The night sky over New York City glowed bright as day Thursday evening, pulsating with a strange blue light after a fire at an electrical substation caused transformers to explode, sending electricity arcing through the air.
Luckily, the fire quickly went out, and there were no injuries, despite the mind-boggling light display. Nearby, LaGuardia airport suffered a brief power outage, but otherwise, effects were minimal. New Yorkers did manage to get some incredible photos and video of the event.
There was a brief electrical fire at our substation on 20th Avenue & 32nd Street in Astoria this evening, which caused a transmission dip in the area. All power lines serving the area are in service and the system is stable. Photo: Michael Friedl, New York Times pic.twitter.com/vq2Ao46rhk— Con Edison (@ConEdison) December 28, 2018
The power company that runs the substation, Con Edison, said the blue light was caused by an “electrical arc flash,” according to a statement reported by ABC News. When a strong electrical current passes through the air, it causes a blinding light, called an electric arc. The current alters the particles in the air and creates a charged gas. You might have seen the same thing briefly when a lightbulb burns out, watching construction workers weld steel, or simply when lightning strikes.
So what actually happened here? We don’t have a play-by-play yet of how this particular fire was set off, but we do have a general idea of how events like these unfold.
On Thursday night, the NYPD confirmed on Twitter that the incident was caused by a transformer explosion. Transformer explosions can be especially large because of what’s inside a transformer in the first place. A transformer’s job is to transform electricity flowing through the grid, switching it from higher voltages that are used to distribute power over long distances to lower voltages designed to be used in homes and businesses. That means that transformers usually have a lot of electricity flowing through them. To keep everything cool and insulated inside, the transformers are filled with a liquid called transformer oil or mineral oil.
Under normal situations, mineral oil — which is made from petroleum — works just fine. But when something goes wrong, it goes wrong with a vengeance. Mineral oil ignites at the relatively low temperature of around 300 degrees Fahrenheit, and since large volumes of oil are used in transformers, even a small malfunction can set off a powerful blaze.
This malfunction can be as simple as an electrical spike. As Cassie Rodenberg reported at Popular Mechanics: “As transformers detect an energy spike, they’re programmed to turn off, but it can take up to 60 milliseconds for the shutdown. However fast those milliseconds may seem, they still may be too slow to stop the electrical overload.”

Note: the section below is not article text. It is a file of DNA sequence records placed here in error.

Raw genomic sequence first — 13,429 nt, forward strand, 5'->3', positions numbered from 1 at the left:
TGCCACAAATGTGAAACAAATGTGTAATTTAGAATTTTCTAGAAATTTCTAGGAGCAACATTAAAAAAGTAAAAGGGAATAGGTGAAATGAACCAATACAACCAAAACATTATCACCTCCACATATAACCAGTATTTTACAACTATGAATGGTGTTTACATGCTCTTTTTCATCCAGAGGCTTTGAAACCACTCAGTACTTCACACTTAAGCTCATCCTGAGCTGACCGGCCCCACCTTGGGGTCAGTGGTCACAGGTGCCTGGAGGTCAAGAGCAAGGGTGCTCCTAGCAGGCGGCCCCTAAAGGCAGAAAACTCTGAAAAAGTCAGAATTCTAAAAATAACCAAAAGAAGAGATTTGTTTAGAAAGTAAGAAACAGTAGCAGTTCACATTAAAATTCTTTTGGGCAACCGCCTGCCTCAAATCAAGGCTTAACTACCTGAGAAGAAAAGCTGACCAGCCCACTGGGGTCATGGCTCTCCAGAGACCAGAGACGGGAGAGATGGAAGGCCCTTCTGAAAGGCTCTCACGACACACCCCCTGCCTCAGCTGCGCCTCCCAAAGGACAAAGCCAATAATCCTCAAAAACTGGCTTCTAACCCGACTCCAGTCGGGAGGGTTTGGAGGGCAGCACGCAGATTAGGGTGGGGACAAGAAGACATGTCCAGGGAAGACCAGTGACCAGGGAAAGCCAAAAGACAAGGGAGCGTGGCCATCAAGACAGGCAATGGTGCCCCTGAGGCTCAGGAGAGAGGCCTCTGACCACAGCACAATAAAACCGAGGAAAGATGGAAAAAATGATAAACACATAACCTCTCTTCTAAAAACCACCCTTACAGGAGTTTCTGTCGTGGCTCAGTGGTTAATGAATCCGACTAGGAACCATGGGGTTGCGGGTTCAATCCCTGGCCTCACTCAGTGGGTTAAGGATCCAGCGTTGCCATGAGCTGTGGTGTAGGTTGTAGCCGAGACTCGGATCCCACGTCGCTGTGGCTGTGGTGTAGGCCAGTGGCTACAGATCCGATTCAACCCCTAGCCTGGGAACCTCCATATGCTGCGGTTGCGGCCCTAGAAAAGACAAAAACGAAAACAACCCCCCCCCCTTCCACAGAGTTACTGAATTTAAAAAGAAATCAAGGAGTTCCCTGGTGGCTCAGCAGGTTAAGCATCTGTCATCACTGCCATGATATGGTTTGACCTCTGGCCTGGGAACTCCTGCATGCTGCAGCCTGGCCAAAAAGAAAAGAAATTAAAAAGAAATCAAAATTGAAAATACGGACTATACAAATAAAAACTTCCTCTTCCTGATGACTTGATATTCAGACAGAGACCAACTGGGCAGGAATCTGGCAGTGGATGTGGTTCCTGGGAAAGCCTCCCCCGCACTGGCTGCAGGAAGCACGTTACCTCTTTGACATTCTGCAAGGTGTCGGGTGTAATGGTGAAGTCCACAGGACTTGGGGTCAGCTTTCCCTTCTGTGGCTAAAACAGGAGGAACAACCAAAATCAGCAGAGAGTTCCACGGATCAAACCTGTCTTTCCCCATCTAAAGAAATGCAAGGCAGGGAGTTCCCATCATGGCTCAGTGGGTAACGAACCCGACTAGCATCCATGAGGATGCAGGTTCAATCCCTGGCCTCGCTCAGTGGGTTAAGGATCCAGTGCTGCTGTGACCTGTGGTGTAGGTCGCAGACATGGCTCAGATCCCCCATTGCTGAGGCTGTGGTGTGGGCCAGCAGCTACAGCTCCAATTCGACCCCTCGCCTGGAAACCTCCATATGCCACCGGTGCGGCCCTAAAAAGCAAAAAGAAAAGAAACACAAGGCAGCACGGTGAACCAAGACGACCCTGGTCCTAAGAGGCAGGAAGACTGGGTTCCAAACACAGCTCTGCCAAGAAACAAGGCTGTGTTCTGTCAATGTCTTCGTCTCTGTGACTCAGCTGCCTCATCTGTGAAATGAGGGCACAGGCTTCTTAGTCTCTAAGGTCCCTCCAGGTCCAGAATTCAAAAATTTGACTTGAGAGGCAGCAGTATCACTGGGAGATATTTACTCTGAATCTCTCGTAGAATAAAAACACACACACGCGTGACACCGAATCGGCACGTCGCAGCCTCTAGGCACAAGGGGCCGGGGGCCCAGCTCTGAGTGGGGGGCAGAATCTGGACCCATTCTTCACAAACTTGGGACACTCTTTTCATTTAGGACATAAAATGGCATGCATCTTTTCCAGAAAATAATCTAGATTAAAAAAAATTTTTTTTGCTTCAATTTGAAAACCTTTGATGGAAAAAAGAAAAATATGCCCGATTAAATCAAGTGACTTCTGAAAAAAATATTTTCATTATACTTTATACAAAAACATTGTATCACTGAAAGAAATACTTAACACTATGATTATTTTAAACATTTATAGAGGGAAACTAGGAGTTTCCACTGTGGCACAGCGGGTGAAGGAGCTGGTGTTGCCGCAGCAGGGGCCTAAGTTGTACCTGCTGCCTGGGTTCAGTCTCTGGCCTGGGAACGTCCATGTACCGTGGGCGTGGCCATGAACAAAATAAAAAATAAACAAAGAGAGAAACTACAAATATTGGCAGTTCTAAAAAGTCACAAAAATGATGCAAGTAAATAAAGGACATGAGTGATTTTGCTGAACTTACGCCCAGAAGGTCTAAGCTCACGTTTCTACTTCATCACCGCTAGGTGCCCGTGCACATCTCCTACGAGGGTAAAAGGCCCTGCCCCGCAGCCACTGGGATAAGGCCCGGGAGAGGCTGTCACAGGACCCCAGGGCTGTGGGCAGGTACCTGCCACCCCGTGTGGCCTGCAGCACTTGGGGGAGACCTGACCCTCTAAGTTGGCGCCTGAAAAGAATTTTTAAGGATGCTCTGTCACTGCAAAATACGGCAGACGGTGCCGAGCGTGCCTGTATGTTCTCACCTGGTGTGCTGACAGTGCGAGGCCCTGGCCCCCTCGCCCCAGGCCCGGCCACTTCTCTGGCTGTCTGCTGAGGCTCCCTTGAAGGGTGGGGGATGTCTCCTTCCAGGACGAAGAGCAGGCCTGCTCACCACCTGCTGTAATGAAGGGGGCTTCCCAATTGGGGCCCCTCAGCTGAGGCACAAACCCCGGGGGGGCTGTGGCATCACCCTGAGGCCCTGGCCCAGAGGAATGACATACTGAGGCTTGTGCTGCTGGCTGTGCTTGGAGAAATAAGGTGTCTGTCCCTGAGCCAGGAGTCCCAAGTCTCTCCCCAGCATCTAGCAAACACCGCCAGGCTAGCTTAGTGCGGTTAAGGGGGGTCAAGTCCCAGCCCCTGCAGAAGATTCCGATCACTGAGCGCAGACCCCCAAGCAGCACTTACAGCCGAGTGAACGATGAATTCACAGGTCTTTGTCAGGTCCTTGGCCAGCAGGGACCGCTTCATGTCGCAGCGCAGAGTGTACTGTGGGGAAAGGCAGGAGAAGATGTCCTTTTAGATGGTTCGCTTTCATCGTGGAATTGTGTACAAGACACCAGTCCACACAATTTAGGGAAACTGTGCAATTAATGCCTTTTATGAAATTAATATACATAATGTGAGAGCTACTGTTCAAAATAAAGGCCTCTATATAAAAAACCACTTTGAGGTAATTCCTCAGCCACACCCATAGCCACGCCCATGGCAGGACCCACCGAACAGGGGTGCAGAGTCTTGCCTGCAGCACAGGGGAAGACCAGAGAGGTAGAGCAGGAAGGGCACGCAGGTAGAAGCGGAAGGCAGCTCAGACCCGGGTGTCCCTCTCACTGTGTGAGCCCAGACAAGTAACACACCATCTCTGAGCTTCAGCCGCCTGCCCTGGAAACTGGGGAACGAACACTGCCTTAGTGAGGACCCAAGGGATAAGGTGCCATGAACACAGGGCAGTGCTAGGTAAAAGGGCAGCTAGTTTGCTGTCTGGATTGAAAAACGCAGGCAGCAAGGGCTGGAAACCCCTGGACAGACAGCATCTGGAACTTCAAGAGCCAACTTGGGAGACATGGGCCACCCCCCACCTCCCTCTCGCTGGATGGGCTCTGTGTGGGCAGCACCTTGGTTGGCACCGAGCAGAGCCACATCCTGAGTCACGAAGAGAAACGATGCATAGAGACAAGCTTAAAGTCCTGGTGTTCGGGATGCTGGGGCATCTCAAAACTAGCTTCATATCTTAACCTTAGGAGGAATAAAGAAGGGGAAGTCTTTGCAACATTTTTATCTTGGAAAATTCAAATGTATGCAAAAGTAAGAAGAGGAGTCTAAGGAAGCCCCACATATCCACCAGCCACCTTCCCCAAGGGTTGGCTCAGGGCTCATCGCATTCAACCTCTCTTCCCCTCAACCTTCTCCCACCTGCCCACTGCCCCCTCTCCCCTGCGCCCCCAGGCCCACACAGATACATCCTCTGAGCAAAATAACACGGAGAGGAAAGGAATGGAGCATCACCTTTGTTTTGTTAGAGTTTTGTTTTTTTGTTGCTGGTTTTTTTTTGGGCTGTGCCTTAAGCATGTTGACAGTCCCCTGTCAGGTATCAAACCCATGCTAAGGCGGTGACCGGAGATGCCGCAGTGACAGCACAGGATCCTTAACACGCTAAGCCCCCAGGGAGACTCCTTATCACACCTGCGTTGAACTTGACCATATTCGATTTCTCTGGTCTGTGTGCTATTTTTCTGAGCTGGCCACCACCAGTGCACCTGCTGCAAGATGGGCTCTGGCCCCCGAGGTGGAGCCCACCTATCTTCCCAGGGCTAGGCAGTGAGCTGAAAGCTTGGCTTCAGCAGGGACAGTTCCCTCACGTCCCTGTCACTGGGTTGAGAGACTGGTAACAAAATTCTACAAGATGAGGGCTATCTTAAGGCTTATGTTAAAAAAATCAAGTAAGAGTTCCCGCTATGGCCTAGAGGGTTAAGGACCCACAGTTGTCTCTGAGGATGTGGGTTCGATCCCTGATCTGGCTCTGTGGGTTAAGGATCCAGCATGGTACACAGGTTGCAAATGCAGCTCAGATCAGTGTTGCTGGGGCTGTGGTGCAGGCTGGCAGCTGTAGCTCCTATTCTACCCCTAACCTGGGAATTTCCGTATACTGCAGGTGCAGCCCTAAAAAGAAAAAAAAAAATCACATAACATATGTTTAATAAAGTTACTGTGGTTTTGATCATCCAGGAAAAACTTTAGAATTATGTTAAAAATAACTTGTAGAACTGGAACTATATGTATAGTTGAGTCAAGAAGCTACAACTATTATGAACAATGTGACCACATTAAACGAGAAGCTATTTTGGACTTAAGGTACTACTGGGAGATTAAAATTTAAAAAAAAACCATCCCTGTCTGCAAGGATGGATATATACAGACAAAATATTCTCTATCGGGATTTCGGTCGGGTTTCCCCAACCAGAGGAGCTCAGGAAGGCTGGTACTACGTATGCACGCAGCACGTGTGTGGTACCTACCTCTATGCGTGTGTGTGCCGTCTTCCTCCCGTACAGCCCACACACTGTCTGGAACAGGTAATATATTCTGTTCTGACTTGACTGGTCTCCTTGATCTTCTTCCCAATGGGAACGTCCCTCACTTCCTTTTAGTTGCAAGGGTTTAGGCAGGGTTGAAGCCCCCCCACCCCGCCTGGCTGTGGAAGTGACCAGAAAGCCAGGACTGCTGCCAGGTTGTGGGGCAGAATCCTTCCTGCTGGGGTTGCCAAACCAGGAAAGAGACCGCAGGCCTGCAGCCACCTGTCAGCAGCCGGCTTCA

Some researchers are looking into alternatives for mineral oil in transformers. They’re focusing on materials that are less flammable and more environmentally friendly, including chemicals called esters, and even vegetable oil.
Exploding transformers and the accompanying eerie blue light of electrical arcs have startled other cities in the past. In 2011, a series of transformers blew in Fort Worth, Texas during a lightning storm, lighting up the sky for about half an hour.
New York City has seen this before, too, when the powerful remains of Hurricane Sandy slammed into the region in 2012. During the storm, a transformer blew in Manhattan, a situation that was believed to be caused by water getting into the electrical system, causing a massive explosion.
In the aftermath of that storm, 1.1 million people lost power. As a result, the power company, Con Edison, spent $847 million on repairs, overhauling some of New York City’s electrical systems in the process.
Again, it’s still not clear what exactly caused the more recent substation fire in Queens, but the effects of this outage appear to be far more minor than those suffered during Sandy. The New York Times reported that within a few hours of the explosion, only 50 households were without power. By 12:30AM ET, only 11 customers were without power, according to Con Edison’s website.
Investigators will continue to look into the cause of the fire, but there’s one explanation that has already been ruled out. It’s not aliens.